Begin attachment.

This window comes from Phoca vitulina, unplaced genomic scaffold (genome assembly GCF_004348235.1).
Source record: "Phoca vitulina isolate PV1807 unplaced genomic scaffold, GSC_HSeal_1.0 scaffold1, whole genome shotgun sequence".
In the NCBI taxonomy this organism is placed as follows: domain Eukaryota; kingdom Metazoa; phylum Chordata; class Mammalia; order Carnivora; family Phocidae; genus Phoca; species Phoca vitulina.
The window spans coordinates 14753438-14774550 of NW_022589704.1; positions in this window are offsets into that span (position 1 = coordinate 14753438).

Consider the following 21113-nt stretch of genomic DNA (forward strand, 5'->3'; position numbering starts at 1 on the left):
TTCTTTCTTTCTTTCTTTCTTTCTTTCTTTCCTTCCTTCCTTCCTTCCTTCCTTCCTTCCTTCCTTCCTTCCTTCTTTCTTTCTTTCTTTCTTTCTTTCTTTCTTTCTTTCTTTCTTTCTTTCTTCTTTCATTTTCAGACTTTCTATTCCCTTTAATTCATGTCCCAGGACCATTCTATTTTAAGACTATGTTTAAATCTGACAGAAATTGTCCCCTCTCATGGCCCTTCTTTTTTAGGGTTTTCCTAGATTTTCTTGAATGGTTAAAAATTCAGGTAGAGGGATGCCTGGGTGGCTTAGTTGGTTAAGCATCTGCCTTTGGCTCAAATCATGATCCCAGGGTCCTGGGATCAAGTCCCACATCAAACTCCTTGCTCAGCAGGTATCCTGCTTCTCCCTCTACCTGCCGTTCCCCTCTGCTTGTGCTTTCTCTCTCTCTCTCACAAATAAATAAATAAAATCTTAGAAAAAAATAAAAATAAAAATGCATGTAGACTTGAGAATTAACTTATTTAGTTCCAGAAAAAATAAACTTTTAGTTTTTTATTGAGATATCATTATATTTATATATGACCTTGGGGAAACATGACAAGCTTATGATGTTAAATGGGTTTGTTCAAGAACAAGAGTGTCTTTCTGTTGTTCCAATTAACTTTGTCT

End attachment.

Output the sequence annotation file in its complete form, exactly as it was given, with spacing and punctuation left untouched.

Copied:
This window comes from Phoca vitulina, unplaced genomic scaffold (genome assembly GCF_004348235.1).
Source record: "Phoca vitulina isolate PV1807 unplaced genomic scaffold, GSC_HSeal_1.0 scaffold1, whole genome shotgun sequence".
In the NCBI taxonomy this organism is placed as follows: domain Eukaryota; kingdom Metazoa; phylum Chordata; class Mammalia; order Carnivora; family Phocidae; genus Phoca; species Phoca vitulina.
The window spans coordinates 14753438-14774550 of NW_022589704.1; positions in this window are offsets into that span (position 1 = coordinate 14753438).

Consider the following 21113-nt stretch of genomic DNA (forward strand, 5'->3'; position numbering starts at 1 on the left):
TTCTTTCTTTCTTTCTTTCTTTCTTTCTTTCCTTCCTTCCTTCCTTCCTTCCTTCCTTCCTTCCTTCCTTCCTTCTTTCTTTCTTTCTTTCTTTCTTTCTTTCTTTCTTTCTTTCTTTCTTTCTTCTTTCATTTTCAGACTTTCTATTCCCTTTAATTCATGTCCCAGGACCATTCTATTTTAAGACTATGTTTAAATCTGACAGAAATTGTCCCCTCTCATGGCCCTTCTTTTTTAGGGTTTTCCTAGATTTTCTTGAATGGTTAAAAATTCAGGTAGAGGGATGCCTGGGTGGCTTAGTTGGTTAAGCATCTGCCTTTGGCTCAAATCATGATCCCAGGGTCCTGGGATCAAGTCCCACATCAAACTCCTTGCTCAGCAGGTATCCTGCTTCTCCCTCTACCTGCCGTTCCCCTCTGCTTGTGCTTTCTCTCTCTCTCTCACAAATAAATAAATAAAATCTTAGAAAAAAATAAAAATAAAAATGCATGTAGACTTGAGAATTAACTTATTTAGTTCCAGAAAAAATAAACTTTTAGTTTTTTATTGAGATATCATTATATTTATATATGACCTTGGGGAAACATGACAAGCTTATGATGTTAAATGGGTTTGTTCAAGAACAAGAGTGTCTTTCTGTTGTTCCAATTAACTTTGTCT